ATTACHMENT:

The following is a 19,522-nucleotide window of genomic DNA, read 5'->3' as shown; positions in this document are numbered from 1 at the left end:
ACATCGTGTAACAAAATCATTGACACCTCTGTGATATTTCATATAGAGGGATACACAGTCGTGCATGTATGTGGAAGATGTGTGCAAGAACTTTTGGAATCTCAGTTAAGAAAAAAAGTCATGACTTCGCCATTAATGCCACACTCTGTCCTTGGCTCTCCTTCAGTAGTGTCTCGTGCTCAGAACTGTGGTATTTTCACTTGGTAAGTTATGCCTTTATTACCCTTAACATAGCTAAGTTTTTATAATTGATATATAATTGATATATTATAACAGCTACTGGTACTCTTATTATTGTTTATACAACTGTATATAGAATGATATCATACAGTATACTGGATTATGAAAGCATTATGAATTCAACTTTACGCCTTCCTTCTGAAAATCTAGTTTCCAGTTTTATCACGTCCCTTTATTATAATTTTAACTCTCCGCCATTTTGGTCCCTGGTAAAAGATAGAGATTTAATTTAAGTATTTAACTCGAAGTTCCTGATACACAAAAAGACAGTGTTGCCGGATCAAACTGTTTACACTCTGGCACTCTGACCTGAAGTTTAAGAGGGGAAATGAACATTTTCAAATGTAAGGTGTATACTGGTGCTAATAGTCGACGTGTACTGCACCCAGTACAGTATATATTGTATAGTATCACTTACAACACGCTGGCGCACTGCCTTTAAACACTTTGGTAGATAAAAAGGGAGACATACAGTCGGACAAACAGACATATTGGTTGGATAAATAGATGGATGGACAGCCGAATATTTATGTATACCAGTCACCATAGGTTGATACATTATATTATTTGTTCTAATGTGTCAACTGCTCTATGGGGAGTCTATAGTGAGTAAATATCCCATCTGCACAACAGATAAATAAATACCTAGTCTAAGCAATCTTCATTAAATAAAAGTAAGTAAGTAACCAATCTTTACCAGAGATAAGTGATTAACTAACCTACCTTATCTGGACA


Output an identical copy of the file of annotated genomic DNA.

The following is a 19,522-nucleotide window of genomic DNA, read 5'->3' as shown; positions in this document are numbered from 1 at the left end:
ACATCGTGTAACAAAATCATTGACACCTCTGTGATATTTCATATAGAGGGATACACAGTCGTGCATGTATGTGGAAGATGTGTGCAAGAACTTTTGGAATCTCAGTTAAGAAAAAAAGTCATGACTTCGCCATTAATGCCACACTCTGTCCTTGGCTCTCCTTCAGTAGTGTCTCGTGCTCAGAACTGTGGTATTTTCACTTGGTAAGTTATGCCTTTATTACCCTTAACATAGCTAAGTTTTTATAATTGATATATAATTGATATATTATAACAGCTACTGGTACTCTTATTATTGTTTATACAACTGTATATAGAATGATATCATACAGTATACTGGATTATGAAAGCATTATGAATTCAACTTTACGCCTTCCTTCTGAAAATCTAGTTTCCAGTTTTATCACGTCCCTTTATTATAATTTTAACTCTCCGCCATTTTGGTCCCTGGTAAAAGATAGAGATTTAATTTAAGTATTTAACTCGAAGTTCCTGATACACAAAAAGACAGTGTTGCCGGATCAAACTGTTTACACTCTGGCACTCTGACCTGAAGTTTAAGAGGGGAAATGAACATTTTCAAATGTAAGGTGTATACTGGTGCTAATAGTCGACGTGTACTGCACCCAGTACAGTATATATTGTATAGTATCACTTACAACACGCTGGCGCACTGCCTTTAAACACTTTGGTAGATAAAAAGGGAGACATACAGTCGGACAAACAGACATATTGGTTGGATAAATAGATGGATGGACAGCCGAATATTTATGTATACCAGTCACCATAGGTTGATACATTATATTATTTGTTCTAATGTGTCAACTGCTCTATGGGGAGTCTATAGTGAGTAAATATCCCATCTGCACAACAGATAAATAAATACCTAGTCTAAGCAATCTTCATTAAATAAAAGTAAGTAAGTAACCAATCTTTACCAGAGATAAGTGATTAACTAACCTACCTTATCTGGACA